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Reactions To the Law by Minority Religions



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ISBN 9780367484323
December 30, 2020 Forthcoming by Routledge
248 Pages 12 B/W Illustrations

 
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Book Description

Much has been written about the law as it affects new and minority religions, but relatively little has been written about how such religions react to the law. This book presents a wide variety of responses by minority religions to the legal environments within which they find themselves.

An international panel of experts offer examples from North America, Europe and Asia demonstrating how religions with relatively little status may resort to violence or passive acceptance of the law; how they may change their beliefs or practices in order to be in compliance with the law; or how they may resort to the law itself in order to change their legal standing, sometimes by forging alliances with those with more power or authority to achieve their goals. The volume concludes by applying theoretical insights from sociological studies of law, religion, and social movements to the variety of responses.

The first systematic collection focussing on how minority religions respond to efforts at social control by various governmental agents, this book provides a vital reference for scholars of Religion and the Law, New Religious Movements, Minority Religions and the Sociology of Religion.

Table of Contents

1 Fight, flight or freeze? Reactions to the law by minority religions

Eileen Barker

2 Stand up for your rights: (Minority) religions’ reactions to law in Estonia

Ringo Ringvee

3 Jehovah’s Witnesses and the law: "Caesar’s things to Caesar, but God’s things to God"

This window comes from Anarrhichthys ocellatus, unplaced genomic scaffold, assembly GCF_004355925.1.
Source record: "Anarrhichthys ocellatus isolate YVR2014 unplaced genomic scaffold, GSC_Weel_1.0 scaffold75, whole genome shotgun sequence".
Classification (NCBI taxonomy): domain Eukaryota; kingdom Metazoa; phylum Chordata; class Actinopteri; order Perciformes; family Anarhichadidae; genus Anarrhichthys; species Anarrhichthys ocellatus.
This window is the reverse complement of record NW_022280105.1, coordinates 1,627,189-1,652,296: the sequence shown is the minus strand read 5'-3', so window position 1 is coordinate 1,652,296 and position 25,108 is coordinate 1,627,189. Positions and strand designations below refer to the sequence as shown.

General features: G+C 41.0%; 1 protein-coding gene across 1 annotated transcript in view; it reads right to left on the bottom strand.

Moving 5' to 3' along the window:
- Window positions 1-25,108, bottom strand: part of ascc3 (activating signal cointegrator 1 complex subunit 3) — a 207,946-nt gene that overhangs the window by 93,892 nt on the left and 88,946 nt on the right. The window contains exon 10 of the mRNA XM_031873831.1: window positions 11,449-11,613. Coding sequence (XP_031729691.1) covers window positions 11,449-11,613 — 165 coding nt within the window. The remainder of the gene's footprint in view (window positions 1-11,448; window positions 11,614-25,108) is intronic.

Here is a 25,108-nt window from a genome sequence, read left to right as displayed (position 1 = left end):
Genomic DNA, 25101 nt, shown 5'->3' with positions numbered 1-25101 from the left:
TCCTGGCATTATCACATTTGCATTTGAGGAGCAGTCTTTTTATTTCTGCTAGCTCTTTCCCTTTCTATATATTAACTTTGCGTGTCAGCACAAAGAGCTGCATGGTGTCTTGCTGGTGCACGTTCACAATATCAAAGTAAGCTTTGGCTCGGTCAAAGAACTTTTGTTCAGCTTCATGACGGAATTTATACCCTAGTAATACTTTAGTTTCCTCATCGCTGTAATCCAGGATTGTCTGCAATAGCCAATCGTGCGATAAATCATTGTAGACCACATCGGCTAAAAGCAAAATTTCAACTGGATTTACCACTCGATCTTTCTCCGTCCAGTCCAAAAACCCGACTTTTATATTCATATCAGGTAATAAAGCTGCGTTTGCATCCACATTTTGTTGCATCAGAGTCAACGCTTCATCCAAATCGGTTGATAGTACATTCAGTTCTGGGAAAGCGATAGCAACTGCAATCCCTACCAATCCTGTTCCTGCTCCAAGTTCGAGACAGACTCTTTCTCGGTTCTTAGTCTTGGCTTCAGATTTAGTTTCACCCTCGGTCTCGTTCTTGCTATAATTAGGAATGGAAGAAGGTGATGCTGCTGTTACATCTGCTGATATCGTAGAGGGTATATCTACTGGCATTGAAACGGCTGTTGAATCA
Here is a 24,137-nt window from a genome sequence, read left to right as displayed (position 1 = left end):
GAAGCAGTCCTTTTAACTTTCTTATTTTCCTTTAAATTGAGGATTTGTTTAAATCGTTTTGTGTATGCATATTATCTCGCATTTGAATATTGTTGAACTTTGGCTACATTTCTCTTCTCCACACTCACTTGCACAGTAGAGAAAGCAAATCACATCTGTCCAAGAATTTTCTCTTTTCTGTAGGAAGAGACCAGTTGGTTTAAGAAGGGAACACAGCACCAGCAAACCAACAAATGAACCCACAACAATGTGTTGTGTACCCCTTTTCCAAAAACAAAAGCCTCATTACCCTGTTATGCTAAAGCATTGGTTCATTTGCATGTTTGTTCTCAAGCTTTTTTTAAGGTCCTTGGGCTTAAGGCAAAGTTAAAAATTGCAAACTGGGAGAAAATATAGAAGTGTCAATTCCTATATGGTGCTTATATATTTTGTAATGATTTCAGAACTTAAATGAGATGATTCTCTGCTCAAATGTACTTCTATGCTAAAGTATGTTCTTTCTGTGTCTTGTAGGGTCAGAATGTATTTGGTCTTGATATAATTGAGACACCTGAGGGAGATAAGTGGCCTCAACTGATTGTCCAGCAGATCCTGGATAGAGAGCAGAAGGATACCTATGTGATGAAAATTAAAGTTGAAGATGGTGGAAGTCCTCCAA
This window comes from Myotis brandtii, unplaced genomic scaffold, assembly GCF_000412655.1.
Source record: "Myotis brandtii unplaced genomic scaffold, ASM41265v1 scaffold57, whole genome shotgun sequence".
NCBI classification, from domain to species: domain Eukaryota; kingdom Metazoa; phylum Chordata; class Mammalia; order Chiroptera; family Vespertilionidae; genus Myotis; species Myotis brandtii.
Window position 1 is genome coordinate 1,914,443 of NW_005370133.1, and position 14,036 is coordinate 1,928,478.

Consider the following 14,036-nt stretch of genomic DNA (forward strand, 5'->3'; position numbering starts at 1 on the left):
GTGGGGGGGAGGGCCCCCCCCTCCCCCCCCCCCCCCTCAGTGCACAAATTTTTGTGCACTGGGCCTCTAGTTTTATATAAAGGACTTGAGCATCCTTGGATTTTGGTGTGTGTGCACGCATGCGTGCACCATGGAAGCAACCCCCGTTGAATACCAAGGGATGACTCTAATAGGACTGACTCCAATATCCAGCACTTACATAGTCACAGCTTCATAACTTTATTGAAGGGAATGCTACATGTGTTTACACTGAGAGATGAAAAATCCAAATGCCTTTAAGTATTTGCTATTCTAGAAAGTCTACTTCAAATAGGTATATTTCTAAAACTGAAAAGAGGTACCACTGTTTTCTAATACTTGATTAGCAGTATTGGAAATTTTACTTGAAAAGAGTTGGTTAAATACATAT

Tony Brace

4 Scientology behind the scenes: The law changer

Eric Roux

5 No Stranger to Litigation: Court cases involving the Unification Church/Family Federation in the United States

Michael L. Mickler

6 Legal challenges posed to the Unification Church in Europe: Perspectives from a Unificationist advocate for religious freedom

Peter Zoehrer

7 The "Doukhobor Problem" in Canada: How a Russian mystical sect responded to law enforcement in British Columbia, 1903 to 2013

Susan Palmer and Shane Dussault

8 Making sense of the institutional demarcation: Tenrikyō’s response to legal environments in France

Masato Kato

9 Strategies in context: The Essenes in France and Canada

Marie-Eve Melanson and Jennifer Guyver

10 Reactions to legal challenges by Aum Shinrikyō and its successor organisations

Rin Ushiyama

11 Religious persecution and refugees: Legal and communication strategies of The Church of Almighty God in asylum cases

Massimo Introvigne And Rosita Šorytė

12 Minority religion reactions to the European Court of Human Rights

Effie Fokas

 

13 Minority religions response to the law: A theoretical excursus

James T. Richardson

...
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Editor(s)

Biography

Eileen Barker is Professor Emeritus of Sociology at the London School of Economics, UK. She has spent the past four decades studying minority religions and social reactions to them. In 1988 she founded Inform in order to help enquirers with information that is as reliable, balanced, contextualised and up-to-date as possible. She has over 400 scholarly publications and is series editor of the Routledge Inform book series.

James T. Richardson is Emeritus Professor of Sociology and Judicial Studies at the University of Nevada, USA. He is a sociologist with legal training, and has been doing research on new religious movements for five decades. He is the author of over a dozen books, and over 300 articles in journals and chapters in edited collections. He has been a Fulbright Fellow in the Netherlands and a Rockefeller Scholar at the Bellagio Center in Italy, as well as being an invited guest of universities in Europe, Australia, and China.